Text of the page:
If schools are interested in using chickens as part of a teaching program, the VSAEC has developed a Guide to teaching activities involving chickens (DOCX)External Link .

Due to animal welfare concerns, the VSAEC will not approve applications for short-term chick hatching programs from schools. The VSAEC considers ‘short-term’ to be 2 weeks or less.

Teaching activities involving duckling hatching will be assessed by the VSAEC on a case by case basis.

School pets and animals used for student support

School pets (such as chickens) or animals used for student support or environment enrichment (such as story/therapy dogs) do not require approval from the VSAEC provided the animals are not being used for explicit teaching purposes as defined in the Australian code. However, the primary concern should be the welfare of the animal, including care during weekends and holiday periods and veterinary care when needed.

Schools must follow the relevant codes of practice for the welfare of animalsExternal Link when keeping any animal as a class pet.

Refer to advice from Animal Welfare Victoria on keeping pets in classroomsExternal Link as well as resources on caring for specific types of pet animalsExternal Link .

Schools will need approval from the VSAEC for school pets if:

  • the animal is subjected to intervention or explicit teaching activities
  • activities are beyond routine care
  • activities are conducted with the animal to achieve educational outcomes or as part of the curriculum.

Work experience

VSAEC approval is also not required for formal work experience involving routine husbandry procedures if all of the following conditions apply:

  • the animals are on their home property
  • the procedures would occur normally as part of routine management
  • the animals are not subjected to anything additional to what would occur in routine management
  • the work experience teacher or demonstrator is appropriately qualified to carry out the procedure.

Dead animals and dissection

VSAEC approval only applies to live animals. However, schools should still consider justification for using animal material in reference to the 3Rs. Refer to the Policy tab.

Prohibited activities

The following activities using animals must not be carried out in schools:

  • surgical, invasive or other harmful procedures other than normal animal husbandry procedures
  • induction of any infectious diseases or illness
  • production of nutritional deficiency
  • exposure to stimuli that cause abnormal physiological or behavioural responses
  • administration of toxins, ionising radiation and other bio-hazardous materials
  • breeding of animals solely for dissection.

Refer to the Forms and record keeping chapter of this guidance for more information.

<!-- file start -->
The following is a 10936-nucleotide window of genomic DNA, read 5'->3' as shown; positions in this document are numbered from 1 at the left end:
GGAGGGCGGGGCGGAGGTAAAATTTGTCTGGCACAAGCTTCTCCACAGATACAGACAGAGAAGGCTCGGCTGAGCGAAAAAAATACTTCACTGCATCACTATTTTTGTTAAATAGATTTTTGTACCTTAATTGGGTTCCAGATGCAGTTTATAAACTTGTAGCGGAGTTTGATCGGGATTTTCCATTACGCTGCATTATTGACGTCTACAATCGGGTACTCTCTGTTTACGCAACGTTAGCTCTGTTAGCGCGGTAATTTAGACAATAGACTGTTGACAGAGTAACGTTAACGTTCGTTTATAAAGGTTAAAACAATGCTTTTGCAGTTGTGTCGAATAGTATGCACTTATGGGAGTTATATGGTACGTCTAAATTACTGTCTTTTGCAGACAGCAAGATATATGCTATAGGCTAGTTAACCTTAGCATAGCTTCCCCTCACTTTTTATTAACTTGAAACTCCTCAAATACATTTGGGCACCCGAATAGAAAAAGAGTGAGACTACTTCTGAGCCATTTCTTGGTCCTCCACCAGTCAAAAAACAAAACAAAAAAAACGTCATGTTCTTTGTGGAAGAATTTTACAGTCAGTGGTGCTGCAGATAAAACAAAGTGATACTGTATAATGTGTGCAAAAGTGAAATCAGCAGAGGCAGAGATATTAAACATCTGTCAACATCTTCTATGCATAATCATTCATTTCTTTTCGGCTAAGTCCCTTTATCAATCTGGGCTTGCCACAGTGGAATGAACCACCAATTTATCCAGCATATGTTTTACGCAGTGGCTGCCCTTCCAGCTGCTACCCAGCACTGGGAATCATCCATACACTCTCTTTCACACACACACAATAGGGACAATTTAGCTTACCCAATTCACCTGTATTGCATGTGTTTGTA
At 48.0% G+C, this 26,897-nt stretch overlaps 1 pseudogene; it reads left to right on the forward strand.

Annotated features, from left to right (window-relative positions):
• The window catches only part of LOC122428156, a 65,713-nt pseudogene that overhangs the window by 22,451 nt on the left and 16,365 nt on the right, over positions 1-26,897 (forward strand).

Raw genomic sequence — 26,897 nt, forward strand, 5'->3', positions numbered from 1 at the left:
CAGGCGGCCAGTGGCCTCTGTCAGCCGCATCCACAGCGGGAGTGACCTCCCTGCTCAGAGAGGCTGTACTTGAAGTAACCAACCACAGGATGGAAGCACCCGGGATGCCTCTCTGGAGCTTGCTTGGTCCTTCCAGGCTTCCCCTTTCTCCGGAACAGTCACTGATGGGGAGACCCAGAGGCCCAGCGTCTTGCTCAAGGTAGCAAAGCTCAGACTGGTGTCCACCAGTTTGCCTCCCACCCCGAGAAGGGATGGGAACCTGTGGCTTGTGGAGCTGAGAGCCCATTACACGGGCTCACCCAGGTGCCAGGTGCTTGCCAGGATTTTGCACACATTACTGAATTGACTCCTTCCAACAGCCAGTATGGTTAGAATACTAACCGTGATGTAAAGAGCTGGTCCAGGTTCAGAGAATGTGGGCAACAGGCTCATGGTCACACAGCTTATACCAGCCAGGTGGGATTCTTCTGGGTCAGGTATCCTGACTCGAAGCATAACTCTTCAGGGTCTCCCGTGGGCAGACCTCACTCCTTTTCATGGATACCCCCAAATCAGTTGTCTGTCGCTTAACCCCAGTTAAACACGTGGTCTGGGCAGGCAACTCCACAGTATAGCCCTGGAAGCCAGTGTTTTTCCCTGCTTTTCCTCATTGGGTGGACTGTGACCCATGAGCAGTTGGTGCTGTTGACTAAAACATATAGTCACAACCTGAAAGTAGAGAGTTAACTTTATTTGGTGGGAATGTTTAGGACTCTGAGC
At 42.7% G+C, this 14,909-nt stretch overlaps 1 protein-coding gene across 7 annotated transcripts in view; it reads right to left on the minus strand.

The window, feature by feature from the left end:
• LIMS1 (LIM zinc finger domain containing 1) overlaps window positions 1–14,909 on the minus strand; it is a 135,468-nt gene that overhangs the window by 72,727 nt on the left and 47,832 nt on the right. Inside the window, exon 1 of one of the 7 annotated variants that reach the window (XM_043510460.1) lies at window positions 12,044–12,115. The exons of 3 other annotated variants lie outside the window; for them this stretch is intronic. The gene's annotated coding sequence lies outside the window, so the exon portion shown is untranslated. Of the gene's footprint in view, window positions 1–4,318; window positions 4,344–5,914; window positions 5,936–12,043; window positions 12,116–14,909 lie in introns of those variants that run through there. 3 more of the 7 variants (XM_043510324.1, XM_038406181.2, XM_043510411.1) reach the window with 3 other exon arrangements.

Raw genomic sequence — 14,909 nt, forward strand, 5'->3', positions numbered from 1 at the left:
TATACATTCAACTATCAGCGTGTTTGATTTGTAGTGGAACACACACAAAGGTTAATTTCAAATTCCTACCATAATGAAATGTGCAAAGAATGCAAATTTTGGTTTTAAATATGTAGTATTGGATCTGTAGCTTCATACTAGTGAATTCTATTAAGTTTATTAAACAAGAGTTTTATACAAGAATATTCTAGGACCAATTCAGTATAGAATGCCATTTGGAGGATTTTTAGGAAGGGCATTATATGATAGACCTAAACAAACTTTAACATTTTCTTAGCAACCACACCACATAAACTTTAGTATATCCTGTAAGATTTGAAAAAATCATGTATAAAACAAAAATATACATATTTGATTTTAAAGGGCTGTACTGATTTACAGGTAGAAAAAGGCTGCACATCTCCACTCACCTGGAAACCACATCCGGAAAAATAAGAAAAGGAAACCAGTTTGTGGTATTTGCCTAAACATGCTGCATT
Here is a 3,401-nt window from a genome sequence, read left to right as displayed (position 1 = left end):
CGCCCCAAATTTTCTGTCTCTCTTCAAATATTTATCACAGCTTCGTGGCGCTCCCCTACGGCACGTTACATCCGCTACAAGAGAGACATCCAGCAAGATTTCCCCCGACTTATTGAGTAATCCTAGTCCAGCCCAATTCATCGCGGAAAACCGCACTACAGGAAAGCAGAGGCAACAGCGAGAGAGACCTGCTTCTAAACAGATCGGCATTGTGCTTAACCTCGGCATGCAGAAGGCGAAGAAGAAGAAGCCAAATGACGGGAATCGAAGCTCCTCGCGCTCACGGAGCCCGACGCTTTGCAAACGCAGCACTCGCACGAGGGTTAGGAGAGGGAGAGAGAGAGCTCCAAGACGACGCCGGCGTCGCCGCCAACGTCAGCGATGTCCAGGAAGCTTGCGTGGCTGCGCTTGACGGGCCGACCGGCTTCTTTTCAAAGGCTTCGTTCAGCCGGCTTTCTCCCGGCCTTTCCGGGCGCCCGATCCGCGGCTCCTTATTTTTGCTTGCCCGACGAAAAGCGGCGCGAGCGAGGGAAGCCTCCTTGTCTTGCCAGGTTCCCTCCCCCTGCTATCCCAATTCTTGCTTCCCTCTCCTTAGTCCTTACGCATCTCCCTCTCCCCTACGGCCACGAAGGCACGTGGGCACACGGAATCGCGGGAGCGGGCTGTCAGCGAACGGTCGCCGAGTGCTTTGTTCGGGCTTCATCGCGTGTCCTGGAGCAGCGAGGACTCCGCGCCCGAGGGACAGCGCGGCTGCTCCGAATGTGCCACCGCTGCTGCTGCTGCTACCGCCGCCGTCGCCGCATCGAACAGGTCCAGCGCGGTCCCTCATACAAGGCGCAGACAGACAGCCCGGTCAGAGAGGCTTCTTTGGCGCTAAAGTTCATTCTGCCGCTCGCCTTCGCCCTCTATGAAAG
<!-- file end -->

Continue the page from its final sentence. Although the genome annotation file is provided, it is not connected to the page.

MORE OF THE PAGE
What does the VSAEC need to see in an application?

The questions on the application form address the following criteria:

  • respect for animals and an understanding of their needs
  • a strong case for using animals in the classroom and the high educational value of the proposed project
  • evidence that real alternatives have been considered and a convincing argument that none (either alone or in combination) are sufficient to achieve the same educational benefit that using animals would achieve
  • justification – the VSAEC needs to be convinced that the educational benefit of the project is large enough to balance or outweigh the predicted or potential impact on the animals
  • steps to reduce the number of animals required
  • steps to minimise the impact on the animals
  • the competence and experience of all animal carers on the project
  • details of the housing and transport of the animals and an explanation of how they meet requirements
  • a detailed description of the use of the animals – for example, what, when, how and why
  • evidence that the sourcing of the animals meets requirements
  • an account and justification of what will happen to the animals at the end of the project.

Photos (for example, of animal housing arrangements) are welcome.

Relevant resources:

VSAEC application decision process

The VSAEC meets at least 4 times a year to assess new applications for use of animals in schools, review current projects and evaluate completion reports.

The VSAEC must assess applications in line with precise and detailed prescriptions in the Australian code. Meetings must comply with quorum requirements specified in the Australian code and follow a prescribed process with the mandated voting members in attendance. Decisions are by consensus of the voting members of the committee. Failure to arrive at a consensus defers an application outcome to a subsequent meeting.

It is essential that applications are completed with sufficient clarity and specificity, so that all members of the committee can understand the application and arrive at an informed and fair decision. Failing to address all questions or supply all information in a simple and easily understood manner is likely to delay the approval process.

Planning ahead and seeking advice early in the process can be the difference between a project application gaining approval and it being rejected.

While applications must be with the VSAEC Executive Officer at least 2 weeks before the scheduled meeting, earlier submissions are welcome.

Teachers who have any questions or concerns should seek advice from the VSAEC Executive Officer at:

Guidance chapter on VSAEC application and approval requirements for using live animals in teaching

Reviewed 24 January 2024

Was this page helpful?